How the "Great Day For The Irish" Became GreatSearch Ireland Fun Facts:
From Japan to Mexico, St. Patrick’s Day just keeps getting bigger. They even have a parade in Ireland now!
By Eileen Houlihan
St. Patrick was a gentleman.
Although not much is known about St. Patrick's early life, we know the above verse is not true. Nonetheless, it shows the great affection the Irish have for their patron saint, who is treated with the tender familiarity of a favorite brother or cousin.
Until recently, St. Patrick's Day in Ireland was a holy day of obligation, celebrated quietly. The day usually started with attendance at Mass, after which the men often went to a local pub to drink Pota Pádraig or “Patrick's Pot” (usually a drink of whiskey) to toast the good saint. A dinner of boiled bacon (not corned beef) cabbage and floury potatoes was customary on that day.
Shamrocks & Whiskey
St. Patrick was a gentleman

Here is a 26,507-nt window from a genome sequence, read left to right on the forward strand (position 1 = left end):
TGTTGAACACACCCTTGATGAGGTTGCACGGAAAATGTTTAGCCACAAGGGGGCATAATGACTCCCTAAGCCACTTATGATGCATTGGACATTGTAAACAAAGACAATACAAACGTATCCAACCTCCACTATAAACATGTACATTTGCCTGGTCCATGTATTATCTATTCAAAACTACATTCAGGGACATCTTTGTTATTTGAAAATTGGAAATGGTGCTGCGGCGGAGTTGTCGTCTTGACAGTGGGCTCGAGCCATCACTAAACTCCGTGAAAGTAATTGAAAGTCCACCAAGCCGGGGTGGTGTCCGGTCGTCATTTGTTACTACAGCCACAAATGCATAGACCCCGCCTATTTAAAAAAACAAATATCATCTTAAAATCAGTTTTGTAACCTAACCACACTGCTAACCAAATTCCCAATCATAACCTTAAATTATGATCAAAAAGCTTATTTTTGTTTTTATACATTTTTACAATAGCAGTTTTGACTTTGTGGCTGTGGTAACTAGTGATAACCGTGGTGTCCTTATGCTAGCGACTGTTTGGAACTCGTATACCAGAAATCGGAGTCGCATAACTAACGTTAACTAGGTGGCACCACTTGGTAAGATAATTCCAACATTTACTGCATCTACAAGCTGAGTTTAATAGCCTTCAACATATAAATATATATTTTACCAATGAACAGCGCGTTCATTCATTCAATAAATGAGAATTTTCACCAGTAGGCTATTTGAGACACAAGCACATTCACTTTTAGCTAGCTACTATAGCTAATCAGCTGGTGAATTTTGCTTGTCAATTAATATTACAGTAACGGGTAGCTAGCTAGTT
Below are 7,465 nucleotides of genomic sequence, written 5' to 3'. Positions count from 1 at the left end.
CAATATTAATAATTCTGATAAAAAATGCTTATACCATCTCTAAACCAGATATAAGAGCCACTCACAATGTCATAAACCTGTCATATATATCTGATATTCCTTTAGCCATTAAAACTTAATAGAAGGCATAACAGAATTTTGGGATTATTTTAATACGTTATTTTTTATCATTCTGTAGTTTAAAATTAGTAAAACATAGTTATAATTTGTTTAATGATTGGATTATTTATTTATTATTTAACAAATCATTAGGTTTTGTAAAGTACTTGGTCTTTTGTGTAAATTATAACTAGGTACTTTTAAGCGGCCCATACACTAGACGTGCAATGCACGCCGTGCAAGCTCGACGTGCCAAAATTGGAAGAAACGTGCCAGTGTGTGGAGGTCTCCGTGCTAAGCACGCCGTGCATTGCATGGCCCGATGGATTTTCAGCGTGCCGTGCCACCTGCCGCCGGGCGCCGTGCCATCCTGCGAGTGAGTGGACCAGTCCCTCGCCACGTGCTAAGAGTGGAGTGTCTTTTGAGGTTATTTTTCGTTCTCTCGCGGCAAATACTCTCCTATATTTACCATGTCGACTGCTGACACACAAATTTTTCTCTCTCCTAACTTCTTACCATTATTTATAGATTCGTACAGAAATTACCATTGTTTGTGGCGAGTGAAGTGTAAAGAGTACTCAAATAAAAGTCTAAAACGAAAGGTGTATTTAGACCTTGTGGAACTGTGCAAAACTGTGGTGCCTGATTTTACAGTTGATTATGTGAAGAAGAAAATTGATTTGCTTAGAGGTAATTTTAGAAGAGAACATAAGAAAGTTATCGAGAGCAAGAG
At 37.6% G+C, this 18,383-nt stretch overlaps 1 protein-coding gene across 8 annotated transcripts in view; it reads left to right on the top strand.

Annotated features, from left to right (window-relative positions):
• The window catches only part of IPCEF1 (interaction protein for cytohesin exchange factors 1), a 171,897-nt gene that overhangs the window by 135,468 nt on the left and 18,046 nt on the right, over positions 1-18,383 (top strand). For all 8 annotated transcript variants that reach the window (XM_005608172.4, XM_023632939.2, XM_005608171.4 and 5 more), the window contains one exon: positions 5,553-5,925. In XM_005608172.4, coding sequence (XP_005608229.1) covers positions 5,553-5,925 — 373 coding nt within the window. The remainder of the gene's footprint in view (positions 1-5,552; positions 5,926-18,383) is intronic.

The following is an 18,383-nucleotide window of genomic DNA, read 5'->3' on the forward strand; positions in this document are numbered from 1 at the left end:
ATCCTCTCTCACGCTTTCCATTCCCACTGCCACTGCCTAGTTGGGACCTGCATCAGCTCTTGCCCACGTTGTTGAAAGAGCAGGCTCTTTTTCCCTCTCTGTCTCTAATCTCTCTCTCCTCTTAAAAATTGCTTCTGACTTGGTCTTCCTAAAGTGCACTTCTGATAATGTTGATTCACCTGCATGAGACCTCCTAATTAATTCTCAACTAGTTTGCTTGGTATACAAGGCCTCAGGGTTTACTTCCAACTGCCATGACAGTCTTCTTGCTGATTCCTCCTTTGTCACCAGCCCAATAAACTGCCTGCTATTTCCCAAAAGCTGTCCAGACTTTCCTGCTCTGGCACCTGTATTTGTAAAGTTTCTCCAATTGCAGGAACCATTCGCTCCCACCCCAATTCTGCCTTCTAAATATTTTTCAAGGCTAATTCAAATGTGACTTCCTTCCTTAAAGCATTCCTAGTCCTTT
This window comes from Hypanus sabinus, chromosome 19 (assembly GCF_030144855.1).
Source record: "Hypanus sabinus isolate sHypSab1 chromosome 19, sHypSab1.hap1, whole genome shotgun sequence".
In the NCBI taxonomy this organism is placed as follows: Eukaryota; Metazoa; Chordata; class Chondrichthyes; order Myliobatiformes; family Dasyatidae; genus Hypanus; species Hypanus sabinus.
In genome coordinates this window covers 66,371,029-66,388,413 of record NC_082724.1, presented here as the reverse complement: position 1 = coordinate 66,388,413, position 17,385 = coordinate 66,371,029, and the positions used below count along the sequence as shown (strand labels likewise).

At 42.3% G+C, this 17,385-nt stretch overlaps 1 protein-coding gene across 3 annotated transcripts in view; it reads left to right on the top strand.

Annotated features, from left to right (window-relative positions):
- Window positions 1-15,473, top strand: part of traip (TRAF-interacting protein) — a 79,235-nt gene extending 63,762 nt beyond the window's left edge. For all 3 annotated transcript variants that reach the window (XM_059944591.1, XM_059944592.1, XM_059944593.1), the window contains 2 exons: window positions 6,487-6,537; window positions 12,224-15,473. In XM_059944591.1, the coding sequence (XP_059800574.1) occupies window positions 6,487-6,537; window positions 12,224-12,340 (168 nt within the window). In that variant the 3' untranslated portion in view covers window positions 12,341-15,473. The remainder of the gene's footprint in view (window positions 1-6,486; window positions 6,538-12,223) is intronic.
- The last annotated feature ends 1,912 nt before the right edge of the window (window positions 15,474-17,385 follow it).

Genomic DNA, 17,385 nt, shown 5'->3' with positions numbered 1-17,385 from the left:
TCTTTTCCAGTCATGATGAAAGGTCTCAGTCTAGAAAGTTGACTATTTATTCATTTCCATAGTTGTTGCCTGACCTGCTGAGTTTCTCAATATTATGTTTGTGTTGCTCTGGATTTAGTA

The St. Patrick's Day Parade in Dublin is a recent phenomenon, and seems descent from America. In New York City, the parade began in revolutionary times when a group of Irish soldiers serving in Washington's army marched up lower Broadway to remember their beloved patron saint. The custom, spread and there are now hundreds of parades honoring St. Patrick all over the US, Canada and Australia, where so many of the Irish diaspora have settled. And the custom is only gaining in popularity. In San Patricio Melaque in Jalisco, Mexico, the day is now celebrated with bullfights and fireworks. In recent years, a parade in Moscow has included Cossack horsemen, marching bands and ornate floats. Should you happen to be in Kyoto, Japan this year on March 4th, you'll be able to watch their St. Patrick's Day Parade. But what pleases me no end is that there is now a St. Patrick's Day Parade in London, England! It's indeed a Great Day for the Irish!
Beannachtaí na Féile Pádraig ar gach aon bhall de chlann domhanda na nGael!
Ms. Houlihan teaches Irish on the Daltai weekends, www.daltai.com
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